POSTPONED: Double Decker Arts Festival (Oxford, MS) – originally April 24-25; now Aug. 14-15 [more]

STILL SCHEDULED: Live on the Green (Nashville, TN) – Aug. 20-Sept. 6 [more]

STILL SCHEDULED: Railbird Festival (Lexington, KY) – Aug. 22-23 [more]

STILL SCHEDULED: Muddy Roots Music Festival (Cookeville, TN) – Sept. 3-6 [more]

STILL SCHEDULED: Riot Fest (Chicago, IL) – Sept. 11-13 [more]

STILL SCHEDULED: Moon River Music Festival (Chattanooga, TN) – Sept. 12-13 [more]

STILL SCHEDULED: Hometown Rising Country Music & Bourbon Festival (Louisville, KY) – Sept. 12-13 [more]

STILL SCHEDULED: Louder Than Life (Louisville, KY) – Sept. 17-20 [more]

STILL SCHEDULED: Furnace Fest (Birmingham, AL) – Sept. 18-20 [more]

STILL SCHEDULED: Music Midtown (Atlanta, GA) – Sept. 19-20 [more]

POSTPONED: Bonnaroo Music & Arts Festival (Manchester, TN) – originally June 11-14; now Sept. 24-27 [more]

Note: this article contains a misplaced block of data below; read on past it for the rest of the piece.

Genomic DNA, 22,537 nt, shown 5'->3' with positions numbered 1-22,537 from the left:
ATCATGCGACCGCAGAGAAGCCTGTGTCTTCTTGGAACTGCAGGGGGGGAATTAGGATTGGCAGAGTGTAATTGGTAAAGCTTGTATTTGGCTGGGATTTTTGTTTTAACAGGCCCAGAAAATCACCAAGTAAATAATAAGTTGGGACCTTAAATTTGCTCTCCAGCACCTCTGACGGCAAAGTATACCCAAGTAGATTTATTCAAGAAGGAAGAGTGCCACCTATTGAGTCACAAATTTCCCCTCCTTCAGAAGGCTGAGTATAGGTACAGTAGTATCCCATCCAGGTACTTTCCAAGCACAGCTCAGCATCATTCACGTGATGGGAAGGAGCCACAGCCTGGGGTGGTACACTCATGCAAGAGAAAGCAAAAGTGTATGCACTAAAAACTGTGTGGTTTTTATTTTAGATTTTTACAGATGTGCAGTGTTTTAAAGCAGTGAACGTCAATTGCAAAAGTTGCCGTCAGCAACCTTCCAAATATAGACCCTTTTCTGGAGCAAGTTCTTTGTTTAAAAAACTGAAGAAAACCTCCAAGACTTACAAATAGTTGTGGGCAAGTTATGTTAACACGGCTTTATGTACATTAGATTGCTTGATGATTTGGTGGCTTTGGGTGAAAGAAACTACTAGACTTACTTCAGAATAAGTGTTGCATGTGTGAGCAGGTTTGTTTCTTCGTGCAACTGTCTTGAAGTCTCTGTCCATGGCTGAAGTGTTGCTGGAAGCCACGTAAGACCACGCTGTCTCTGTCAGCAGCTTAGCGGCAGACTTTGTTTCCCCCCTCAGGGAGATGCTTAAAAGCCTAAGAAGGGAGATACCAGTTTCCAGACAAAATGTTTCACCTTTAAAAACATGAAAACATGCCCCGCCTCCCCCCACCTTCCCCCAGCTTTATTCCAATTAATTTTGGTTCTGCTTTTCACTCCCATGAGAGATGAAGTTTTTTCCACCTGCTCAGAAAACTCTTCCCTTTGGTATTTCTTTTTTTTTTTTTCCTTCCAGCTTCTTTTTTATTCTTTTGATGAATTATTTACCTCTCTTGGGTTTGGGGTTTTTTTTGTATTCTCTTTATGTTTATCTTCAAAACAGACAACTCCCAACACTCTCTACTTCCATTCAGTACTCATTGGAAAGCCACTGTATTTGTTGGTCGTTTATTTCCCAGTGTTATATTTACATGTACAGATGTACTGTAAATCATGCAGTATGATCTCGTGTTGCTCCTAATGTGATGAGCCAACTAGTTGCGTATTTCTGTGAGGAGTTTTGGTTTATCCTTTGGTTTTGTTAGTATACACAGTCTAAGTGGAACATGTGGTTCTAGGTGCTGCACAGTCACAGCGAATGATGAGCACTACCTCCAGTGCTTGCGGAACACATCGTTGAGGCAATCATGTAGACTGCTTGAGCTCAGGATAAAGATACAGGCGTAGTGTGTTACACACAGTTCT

STILL SCHEDULED: Bourbon & Beyond (Louisville, KY) – Sept. 25-27 [more]

STILL SCHEDULED: Pilgrimage Music & Cultural Festival (Franklin, TN) – Sept. 26-27 [more]

STILL SCHEDULED: Nashville Boogie Vintage Weekender (Nashville, TN) – Oct. 2-4 [more]

STILL SCHEDULED: Austin City Limits Music Festival (Austin, TX) – Oct. 2-4 + 9-11 [more]

POSTPONED: Coachella Valley Music and Arts Festival (Indio, CA) – originally April 10-12 + 17-19; now Oct. 9-11 + 16-18 [more]

POSTPONED: Shaky Knees (Atlanta, GA) – originally May 1-3; now Oct. 16-18 [more]

POSTPONED: Beale Street Music Festival (Memphis, TN) – originally May 1-3; now Oct. 16-18 [more]

STILL SCHEDULED: Voodoo Music + Arts Experience (New Orleans, LA) – Oct. 30-Nov. 1 [more]

STILL SCHEDULED: The Fest (Gainesville, FL) – Oct. 30-Nov. 1 [more]

Bonnaroo Reschedules for Sept. 24-27

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It’s been an unprecedented few weeks in Nashville, the world, and the music community. As we struggle still to recover and rebuild from the devastating tornado earlier this month, and as the spread of COVID-19 has all but ground daily life to a halt, displacing countless members of the work force, and all but bringing the live music industry to a standstill, we’re doing our best to try to navigate what the immediate few months will look like.